Health

Fitness, well-being, disease, medical research and issues related to Seton and St. David's Healthcare, Austin Regional Clinic and other health care providers in Austin and Central Texas

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Summer is often a time to sit back, relax, and lather on the sunscreen. But those with elderly family members might want to think twice before letting their summer routines go lax. 

Senior Helpers, an in-home care service for the elderly, recently released a “Senior Lost and Found Plan” to combat the increase in senior disappearances. 

“Nationwide, there’s an uptake in senior disappearances,” said Frank Hayes with the Austin-area Senior Helpers. Hayes attributes the increase in senior population at a national level with the rising rate of missing elderly. 

The Capital Area Council of Governments recently released a survey showing that the aging population in Central Texas will nearly double in the next two decades. The survey projects that the number of Austinites over the age of 65 will double to make up nearly 20 percent of the population by 2040. 

Todd Wiseman / Kjetil Ree for Texas Tribune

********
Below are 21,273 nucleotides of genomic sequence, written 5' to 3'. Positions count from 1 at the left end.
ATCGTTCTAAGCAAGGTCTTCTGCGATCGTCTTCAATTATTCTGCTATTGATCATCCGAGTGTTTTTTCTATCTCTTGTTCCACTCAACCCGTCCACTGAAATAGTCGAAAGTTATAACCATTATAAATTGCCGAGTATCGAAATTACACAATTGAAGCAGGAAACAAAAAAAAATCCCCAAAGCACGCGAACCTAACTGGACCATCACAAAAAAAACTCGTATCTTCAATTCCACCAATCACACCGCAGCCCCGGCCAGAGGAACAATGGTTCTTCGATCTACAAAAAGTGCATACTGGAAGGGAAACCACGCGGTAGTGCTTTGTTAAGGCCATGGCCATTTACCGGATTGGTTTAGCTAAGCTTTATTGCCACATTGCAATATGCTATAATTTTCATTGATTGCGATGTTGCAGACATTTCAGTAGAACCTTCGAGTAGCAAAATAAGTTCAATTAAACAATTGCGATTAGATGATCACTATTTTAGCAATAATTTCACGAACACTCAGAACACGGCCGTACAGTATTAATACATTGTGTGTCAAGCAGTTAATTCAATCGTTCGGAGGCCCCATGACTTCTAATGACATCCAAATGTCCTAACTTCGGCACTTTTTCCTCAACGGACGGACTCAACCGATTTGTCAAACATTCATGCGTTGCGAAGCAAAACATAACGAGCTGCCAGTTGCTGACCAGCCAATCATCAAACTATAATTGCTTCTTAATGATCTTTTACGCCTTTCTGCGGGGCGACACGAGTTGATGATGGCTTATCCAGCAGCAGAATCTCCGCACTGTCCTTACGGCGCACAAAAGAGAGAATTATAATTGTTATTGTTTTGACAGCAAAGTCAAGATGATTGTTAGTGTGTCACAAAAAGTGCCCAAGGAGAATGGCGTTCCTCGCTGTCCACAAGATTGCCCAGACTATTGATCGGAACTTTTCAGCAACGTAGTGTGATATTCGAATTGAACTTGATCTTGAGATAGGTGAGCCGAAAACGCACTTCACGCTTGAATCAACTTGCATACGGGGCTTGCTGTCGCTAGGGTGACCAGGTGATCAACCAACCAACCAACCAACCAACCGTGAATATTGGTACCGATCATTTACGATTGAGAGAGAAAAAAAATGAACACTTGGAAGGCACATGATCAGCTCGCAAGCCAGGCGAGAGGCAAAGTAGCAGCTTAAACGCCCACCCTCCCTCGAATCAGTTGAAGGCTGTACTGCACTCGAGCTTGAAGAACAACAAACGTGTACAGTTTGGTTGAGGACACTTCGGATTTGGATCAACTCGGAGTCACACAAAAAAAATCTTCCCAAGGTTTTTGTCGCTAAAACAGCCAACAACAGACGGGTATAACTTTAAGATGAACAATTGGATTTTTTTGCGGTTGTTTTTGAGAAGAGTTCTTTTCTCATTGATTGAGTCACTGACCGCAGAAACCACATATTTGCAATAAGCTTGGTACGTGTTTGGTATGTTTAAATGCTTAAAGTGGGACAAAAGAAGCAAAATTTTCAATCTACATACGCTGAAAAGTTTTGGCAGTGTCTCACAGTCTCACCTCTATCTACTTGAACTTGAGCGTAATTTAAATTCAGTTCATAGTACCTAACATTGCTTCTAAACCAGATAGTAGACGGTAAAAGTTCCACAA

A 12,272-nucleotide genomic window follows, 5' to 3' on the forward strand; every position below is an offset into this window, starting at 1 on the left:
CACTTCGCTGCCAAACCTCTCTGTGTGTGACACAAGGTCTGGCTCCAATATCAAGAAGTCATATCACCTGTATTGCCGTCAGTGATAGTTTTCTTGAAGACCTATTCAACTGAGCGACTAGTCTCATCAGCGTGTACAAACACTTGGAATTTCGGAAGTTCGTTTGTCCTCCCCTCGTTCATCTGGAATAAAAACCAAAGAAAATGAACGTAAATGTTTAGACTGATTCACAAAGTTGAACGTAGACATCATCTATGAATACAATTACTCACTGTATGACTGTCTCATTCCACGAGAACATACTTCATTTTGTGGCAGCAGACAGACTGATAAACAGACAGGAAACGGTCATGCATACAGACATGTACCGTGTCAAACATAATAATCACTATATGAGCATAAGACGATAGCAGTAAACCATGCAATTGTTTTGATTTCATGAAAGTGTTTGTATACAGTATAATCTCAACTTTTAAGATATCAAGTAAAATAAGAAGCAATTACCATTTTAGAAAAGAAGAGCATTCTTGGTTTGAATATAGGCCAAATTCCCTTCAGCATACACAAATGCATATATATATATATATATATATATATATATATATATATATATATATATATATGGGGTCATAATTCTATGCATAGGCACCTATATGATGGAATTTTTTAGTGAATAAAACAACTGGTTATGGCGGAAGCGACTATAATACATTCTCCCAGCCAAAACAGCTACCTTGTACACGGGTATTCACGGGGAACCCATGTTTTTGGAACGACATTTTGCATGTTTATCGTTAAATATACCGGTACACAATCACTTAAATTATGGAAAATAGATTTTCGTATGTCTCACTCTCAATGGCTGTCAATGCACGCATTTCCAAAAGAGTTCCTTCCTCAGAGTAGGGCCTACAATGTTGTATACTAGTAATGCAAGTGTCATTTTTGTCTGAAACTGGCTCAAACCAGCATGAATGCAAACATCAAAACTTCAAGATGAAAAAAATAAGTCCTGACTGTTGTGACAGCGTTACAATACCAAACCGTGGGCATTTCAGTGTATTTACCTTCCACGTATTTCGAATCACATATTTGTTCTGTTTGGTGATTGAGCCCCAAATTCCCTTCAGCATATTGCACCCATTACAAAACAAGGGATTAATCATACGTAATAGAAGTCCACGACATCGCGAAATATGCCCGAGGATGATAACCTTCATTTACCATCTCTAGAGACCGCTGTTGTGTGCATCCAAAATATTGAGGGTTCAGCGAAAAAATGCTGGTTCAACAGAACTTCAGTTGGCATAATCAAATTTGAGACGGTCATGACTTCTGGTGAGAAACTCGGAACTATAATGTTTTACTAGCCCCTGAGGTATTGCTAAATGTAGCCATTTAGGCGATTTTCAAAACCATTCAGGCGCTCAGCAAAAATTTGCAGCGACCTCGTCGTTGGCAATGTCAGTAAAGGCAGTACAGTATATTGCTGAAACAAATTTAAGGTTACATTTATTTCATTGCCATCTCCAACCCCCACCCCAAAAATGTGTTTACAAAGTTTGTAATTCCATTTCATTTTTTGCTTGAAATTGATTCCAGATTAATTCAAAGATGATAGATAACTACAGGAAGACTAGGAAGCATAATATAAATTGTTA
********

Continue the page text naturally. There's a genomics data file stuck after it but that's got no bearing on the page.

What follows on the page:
Texas will not expand Medicaid or establish a health insurance exchange, two major tenets of the federal health reform that the U.S. Supreme Court upheld last month, Gov. Rick Perry said in an early morning announcement.

KUT News

A new report says Texas is dead last compared to other states when it comes to the overall quality of health care.

The report was conducted by the Agency for Healthcare Research and Quality, which is run by the U.S. Department of Health and Human Services. Home health care was the worst performing category in Texas, earning the lowest possible rating in terms of quality. The report also showed declines in diabetes care, nursing homes and treating chronic diseases.

“Because we’re comparing to other states and not some fantasy world, we know it is possible, we know other states are achieving higher performance levels," says Ernest Moy with the Agency for Healthcare Research and Quality. "And so I don’t think there’s necessarily a reason to think that Texas can’t also achieve that higher level of performance.”

Caleb Miller Bryant, Texas Tribune

The Texas Health and Human Services Commission is launching a new Medicaid initiative to help prevent premature births.